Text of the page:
Indian Scientist who gave colors to the stars – Meghnad Saha
There was a time when people wondered what stars actually are. As time passed they came to know that stars burned hydrogen to form heavier elements. One of the main scientists who added to our understanding of stars was Professor Meghnad Saha through his discovery of their chemical composition and physical characteristics.
He was born on 6th Oct 1893 in Bangladesh, the fifth child of Bhubaneswari Devi and Jagannath Saha. His parents did not want to educate their children due to extreme poverty. His father ran a small scale business and expected him to join the family business after finishing primary school.
Meghnad was keenly interested in studying further. A local doctor, Ananta Kumar, sponsored his education by giving him a job. He finished his schooling at the top of the class in Chemistry and Astronomy. He studied German, quantum physics and thermodynamics at the intermediate level. Later, he joined the Presidency College in Kolkata. There he met Mr.Satyendra Bose who was a prominent physicist. He received his B.Sc degree in 1913, majoring in Mathematics, and went on to finish his M.Sc in 1915.
As he came from a so-called low caste family he had to face a lot of difficulties and discrimination while at school and in college. Meghnad was among those who opposed the partition of Bengal when the then British government decided to split Bengal into two halves on religious lines.
In 1916, Meghnad was appointed Professor at the University College of Science, Kolkata. Initially, he was in the Department of Applied Mathematics but he and Satyendranath Bose (who was his classmate) moved to the Department of Physics to pursue their interest in the subject. Saha taught thermodynamics, hydrostatics, and spectroscopy. Though there was no research lab in the college he managed to continue his research while teaching.
During the freedom movement, Saha was quite impatient with Gandhiji’s path of non violent struggle. Saha and Gandhiji had many disagreements on the methods to be used. Gandhiji was not very well disposed towards science, whereas Saha believed that science could help eradicate poverty.
With persistent effort, Saha made a mark in the field of astronomy also. In 1917, he sent an essay on “Selective Radiation Pressure” to the Astrophysical Journal for publication. The journal expected him to pay some money to publish the full text of the essay. Due to lack of funds, he could not afford the price for publication. But the journal did publish a brief note about his essay.
In 1918, he got married to Radharani. The couple had 3 daughters and 3 sons.
Meghnad was awarded the highest degree of “Doctor of Science” by Kolkata University in 1919. In the same year, he published his thesis on ‘Harvard Classification of Stellar Spectra’, which won him the Premchand Roychand Scholarship. With this support he pursued his research for a period of 2 years in Europe. For a few months, he worked in London with Alfred Fowler and later relocated to Walter Nernst’s laboratory in Berlin.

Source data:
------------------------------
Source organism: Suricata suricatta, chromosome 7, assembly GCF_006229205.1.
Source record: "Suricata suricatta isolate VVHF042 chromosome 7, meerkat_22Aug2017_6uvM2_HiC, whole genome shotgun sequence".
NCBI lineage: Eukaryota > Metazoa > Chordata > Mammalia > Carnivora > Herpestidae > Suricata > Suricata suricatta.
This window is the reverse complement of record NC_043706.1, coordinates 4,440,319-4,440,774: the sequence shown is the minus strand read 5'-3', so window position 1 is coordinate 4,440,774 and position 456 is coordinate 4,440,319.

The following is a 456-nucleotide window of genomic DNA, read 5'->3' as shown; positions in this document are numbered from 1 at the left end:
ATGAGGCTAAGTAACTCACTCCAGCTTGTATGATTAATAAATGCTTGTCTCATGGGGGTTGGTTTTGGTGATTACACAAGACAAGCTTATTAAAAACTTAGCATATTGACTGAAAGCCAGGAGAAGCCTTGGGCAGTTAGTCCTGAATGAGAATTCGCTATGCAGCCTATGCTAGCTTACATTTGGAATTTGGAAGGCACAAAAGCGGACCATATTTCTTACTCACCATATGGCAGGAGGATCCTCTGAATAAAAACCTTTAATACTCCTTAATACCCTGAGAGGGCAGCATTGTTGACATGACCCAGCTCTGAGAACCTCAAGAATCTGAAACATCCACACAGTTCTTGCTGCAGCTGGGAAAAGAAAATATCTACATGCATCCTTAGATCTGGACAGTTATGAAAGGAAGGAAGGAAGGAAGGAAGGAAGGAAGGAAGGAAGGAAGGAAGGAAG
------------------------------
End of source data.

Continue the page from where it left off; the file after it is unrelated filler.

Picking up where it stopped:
He returned to India in 1923 and worked at the Allahabad University for 15 years. During this time, he was greatly appreciated for his work in astrophysics. He took the initiative of bringing in nuclear physics as a subject in M.Sc physics curriculum. He was the man behind the building of the first cyclotron in India.
Besides being an exceptional scientist he was also an accomplished administrator. He established the Indian Science News Association and Institute of Nuclear Physics. He was the person who prepared the Damodar Valley Project plan. He became a Member of the first Lok Sabha by winning the election from North-West Kolkata.
Every star has a spectrum, its light can be split into a series of dark and bright lines of different colours. The category of a star is determined by its spectrum As the spectral lines depend on temperature. Different temperatures give rise to different bands.
The spectral categorization of stars was explained by Saha’s thermal ionization equation. This equation explains the physical and chemical nature of the stars. It was helpful in determining the origin of stellar spectra. This was Saha’s pathbreaking contribution to the field of astrochemistry and astrophysics.
Professor Meghnad Saha passed away on 16 Feb,1956 due to cardiac arrest. The famous Astrophysicist Jayant Narlikar stated “Ionization equation is one of the great achievements of Indian sciences in the 20th century”. He believed Saha was worthy of the Nobel Prize, but in spite of being nominated many times, he missed the prize because the Nobel Committee opined that his work was not in the nature of a discovery.
Meghnad Saha is one of the most accomplished and acclaimed scientists of India.
Image Courtesy – wikipedia, anandabazar.com